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Top five stories you may have missed
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Top five stories you may have missed

3 min. 21.05.2021 From our online archive
In case you missed them the Luxembourg Times has selected five of the best stories of the week for you
European Commission headquarters in Brussels
European Commission headquarters in Brussels
Photo credit: AFP

Brussels launches new plan to crack down on tax evasion

The European Commission will propose one set of rules for corporate tax for companies operating across the European Union as it cracks down on "aggressive tax planning" in countries such as Luxembourg which are costing the 27-nation bloc "billions of euros" each year.

The Commission plan, seen by the Luxembourg Times, also foresees closer scrutiny of letterbox companies which set up shop in a country for tax reasons only without having any real business there. Such companies were for instance described in the recent OpenLux media investigation.

Former spy arrest could impede Juncker wiretapping case  

The arrest of a former Luxembourg spy, alleged to have played a role in a multi-billion dollar cryptocurrency fraud pyramid scheme in the US, could hamper the Grand Duchy's efforts to convict the man in a wiretapping scandal that brought down former Prime Minister Jean-Claude Juncker

Frank Schneider is named as a co-conspirator in the OneCoin fraud, which centres around Bulgarian "cryptoqueen" Ruja Ignatova, who could face a prison sentence of 20 years each for charges of fraud and money laundering in the US.

Take the jab or be reassigned, Mondorf Spa tells staff  

Staff working with vulnerable patients at the Mondorf spa must get a Covid-19 shot or be assigned new tasks, the head of the facility in the south of the country said on Tuesday, raising the prospect that employers could make vaccinations mandatory "through the backdoor".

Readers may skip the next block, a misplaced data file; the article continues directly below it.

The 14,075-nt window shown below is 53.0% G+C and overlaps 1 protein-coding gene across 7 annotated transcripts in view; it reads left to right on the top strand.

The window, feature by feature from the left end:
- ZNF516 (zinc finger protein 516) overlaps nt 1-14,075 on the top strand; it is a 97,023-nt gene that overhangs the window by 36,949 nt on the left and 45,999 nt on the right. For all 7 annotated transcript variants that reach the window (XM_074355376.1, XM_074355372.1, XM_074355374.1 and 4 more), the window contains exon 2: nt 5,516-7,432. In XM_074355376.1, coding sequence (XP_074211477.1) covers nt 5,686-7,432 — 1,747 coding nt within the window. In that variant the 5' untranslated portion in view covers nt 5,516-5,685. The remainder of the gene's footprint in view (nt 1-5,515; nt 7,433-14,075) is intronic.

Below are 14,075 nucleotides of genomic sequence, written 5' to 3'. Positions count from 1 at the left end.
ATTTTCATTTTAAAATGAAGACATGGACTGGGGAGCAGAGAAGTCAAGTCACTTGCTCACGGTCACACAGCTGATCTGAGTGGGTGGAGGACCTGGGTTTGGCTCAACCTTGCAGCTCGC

Just eight out of the 30 employees who work in the spa's rehabilitation clinic had not yet taken a vaccine when the spa decided to make it mandatory in order for them to continue to do their work, Mondorf Domaine Thermal board president Paul Hammelmann told the Luxembourg Times in an interview.

Liberty Steel workers sent home as owner struggles  

Most of the more than 200 workers at Liberty Steel's Dudelange plant already are receiving unemployment compensation, victims of a crisis threatening to tear apart the factory's British owner, union officials said on Monday.

Of the plant's roughly 220 employees, including office staff, "I can say three-quarters of those fine people are currently on short-time work", Stefano Araujo, head of the OGB-L union's steel division, said in an interview. 

State coffers get pandemic hit as firms cut dividends  

The economic blow from the pandemic also damaged Luxembourg's significant corporate holdings, yielding an 80% drop in revenues for the treasury last year as some major companies with domestic ties halted dividends.

The state's revenues from its shareholdings in about two dozen national companies dropped to €43 million in 2020, from  €213 million in 2019, according to an annual report by the Luxembourg central bank (BCL).  

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